• 17. Cook D. Changing temperature management for cardiopulmonary bypass. Anesth Analg 1999;88:1254-71.ArticlePubMed
  • 18. Lazorthes G, Campan L. Hypothermia in the treatment of craniocerebral traumatism. J Neurosurg 1958;15:162-7.ArticlePubMed
  • 19. Williams Gr Jr, Spencer FC. The clinical use of hypothermia following cardiac arrest. Ann Surg 1958;148:462-8.ArticlePubMedPMC
  • 20. Busto R, Dietrich WD, Globus MY, Valdés I, Scheinberg P, Ginsberg MD. Small differences in intraischemic brain temperature critically determine the extent of ischemic neuronal injury. J Cereb Blood Flow Metab 1987;7:729-38.ArticlePubMed
  • 21. Gilston A. Another chance for therapeutic hypothermia? Crit Care Med 1985;13:775. Article
  • 22. Norwood WI, Norwood CR, Castaneda AR. Cerebral anoxia: effect of deep hypothermia and pH. Surgery 1979;86:203-9.PubMed
  • 23. Safar P. Resuscitation from clinical death: pathophysiologic limits and therapeutic potentials. Crit Care Med 1988;16:923-41.ArticlePubMed
  • 24. Symington GR, Mackay IR, Currie TT. Improvement in multiple sclerosis during prolonged induced hypothermia. Neurology 1977;27:302-3.ArticlePubMed
  • 25. Irazuzta JE, Pretzlaff R, Rowin M, Milam K, Zemlan FP, Zingarelli B. Hypothermia as an adjunctive treatment for severe bacterial meningitis. Brain Res 2000;881:88-97.ArticlePubMed
  • 26. Leonov Y, Sterz F, Safar P, Radovsky A, Oku K, Tisherman S, et al. Mild cerebral hypothermia during and after cardiac arrest improves neurologic outcome in dogs. J Cereb Blood Flow Metab 1990;10:57-70.ArticlePubMed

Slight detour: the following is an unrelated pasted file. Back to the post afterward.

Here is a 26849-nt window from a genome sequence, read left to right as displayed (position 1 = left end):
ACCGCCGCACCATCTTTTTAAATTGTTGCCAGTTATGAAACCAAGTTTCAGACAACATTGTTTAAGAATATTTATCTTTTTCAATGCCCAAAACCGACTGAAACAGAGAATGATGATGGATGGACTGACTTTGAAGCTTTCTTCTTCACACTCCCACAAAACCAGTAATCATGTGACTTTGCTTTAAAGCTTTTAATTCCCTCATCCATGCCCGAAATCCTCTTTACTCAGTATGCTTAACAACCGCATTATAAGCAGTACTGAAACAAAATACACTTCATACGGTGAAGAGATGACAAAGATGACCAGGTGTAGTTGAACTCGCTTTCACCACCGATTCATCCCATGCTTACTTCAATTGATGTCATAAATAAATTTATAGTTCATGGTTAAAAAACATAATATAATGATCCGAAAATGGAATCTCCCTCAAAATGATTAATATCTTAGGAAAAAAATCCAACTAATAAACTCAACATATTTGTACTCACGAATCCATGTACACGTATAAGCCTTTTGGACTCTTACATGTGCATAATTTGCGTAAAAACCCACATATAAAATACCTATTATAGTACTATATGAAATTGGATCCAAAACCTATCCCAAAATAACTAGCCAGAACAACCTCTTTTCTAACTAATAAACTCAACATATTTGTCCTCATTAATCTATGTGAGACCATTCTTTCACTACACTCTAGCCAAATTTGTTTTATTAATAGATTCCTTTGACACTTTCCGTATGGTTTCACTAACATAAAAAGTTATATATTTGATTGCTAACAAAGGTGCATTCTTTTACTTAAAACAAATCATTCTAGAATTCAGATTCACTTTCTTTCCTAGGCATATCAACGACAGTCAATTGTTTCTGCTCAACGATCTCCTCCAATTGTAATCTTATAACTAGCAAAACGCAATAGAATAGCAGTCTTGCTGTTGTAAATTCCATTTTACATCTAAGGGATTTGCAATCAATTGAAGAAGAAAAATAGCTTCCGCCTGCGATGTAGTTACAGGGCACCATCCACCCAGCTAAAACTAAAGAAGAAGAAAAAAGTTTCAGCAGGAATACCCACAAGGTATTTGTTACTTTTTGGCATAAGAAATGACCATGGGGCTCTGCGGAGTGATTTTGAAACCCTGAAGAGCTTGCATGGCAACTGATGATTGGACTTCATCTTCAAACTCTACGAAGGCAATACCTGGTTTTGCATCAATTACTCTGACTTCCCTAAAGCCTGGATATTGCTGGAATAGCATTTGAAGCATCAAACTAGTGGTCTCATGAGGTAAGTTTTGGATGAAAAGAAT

• 27. Ridenour TR, Warner DS, Todd MM, McAllister AC. Mild hypothermia reduces infarct size resulting from temporary but not permanent focal ischemia in rats. Stroke 1992;23:733-8.ArticlePubMed
  • 28. Clifton GL, Jiang JY, Lyeth BG, Jenkins LW, Hamm RJ, Hayes RL. Marked protection by moderate hypothermia after experimental traumatic brain injury. J Cereb Blood Flow Metab 1991;11:114-21.ArticlePubMed
  • 29. Lyeth BG, Jiang JY, Liu S. Behavioral protection by moderate hypothermia initiated after experimental traumatic brain injury. J Neurotrauma 1993;10:57-64.ArticlePubMed
  • 30. Dietrich WD, Alonso O, Busto R, Globus MY, Ginsberg MD. Post-traumatic brain hypothermia reduces histopathological damage following concussive brain injury in the rat. Acta Neuropathol 1994;87:250-8.ArticlePubMed
  • 31. Dixon CE, Markgraf CG, Angileri F, Pike BR, Wolfson B, Newcomb JK, et al. Protective effects on moderate hypothermia on behavioral deficits but not necrotic cavitation following cortical impact injury in the rat. J Neurotrauma 1998;15:95-103.ArticlePubMed
  • 32. Dietrich WD, Bramlett HM. The evidence for hypothermia as a neuroprotectant in traumatic brain injury. Neurotherapeutics 2010;7:43-50.ArticlePubMedPMC
  • 33. Markgraf CG, Clifton GL, Moody MR. Treatment window for hypothermia in brain injury. J Neurosurg 2001;95:979-83.ArticlePubMed
  • 34. Koizumi H, Povlishock JT. Posttraumatic hypothermia in the treatment of axonal damage in an animal model of traumatic axonal injury. J Neurosurg 1998;89:303-9.ArticlePubMed
  • 35. Marion DW, White MJ. Treatment of experimental brain injury with moderate hypothermia and 21-aminosteroids. J Neurotrauma 1996;13:139-47.ArticlePubMed
  • 36. Maxwell WL, Donnelly S, Sun X, Fenton T, Puri N, Graham DI. Axonal cytoskeletal responses to nondisruptive axonal injury and the short-term effects of post-traumatic hypothermia. J Neurotrauma 1999;16:1225-34.ArticlePubMed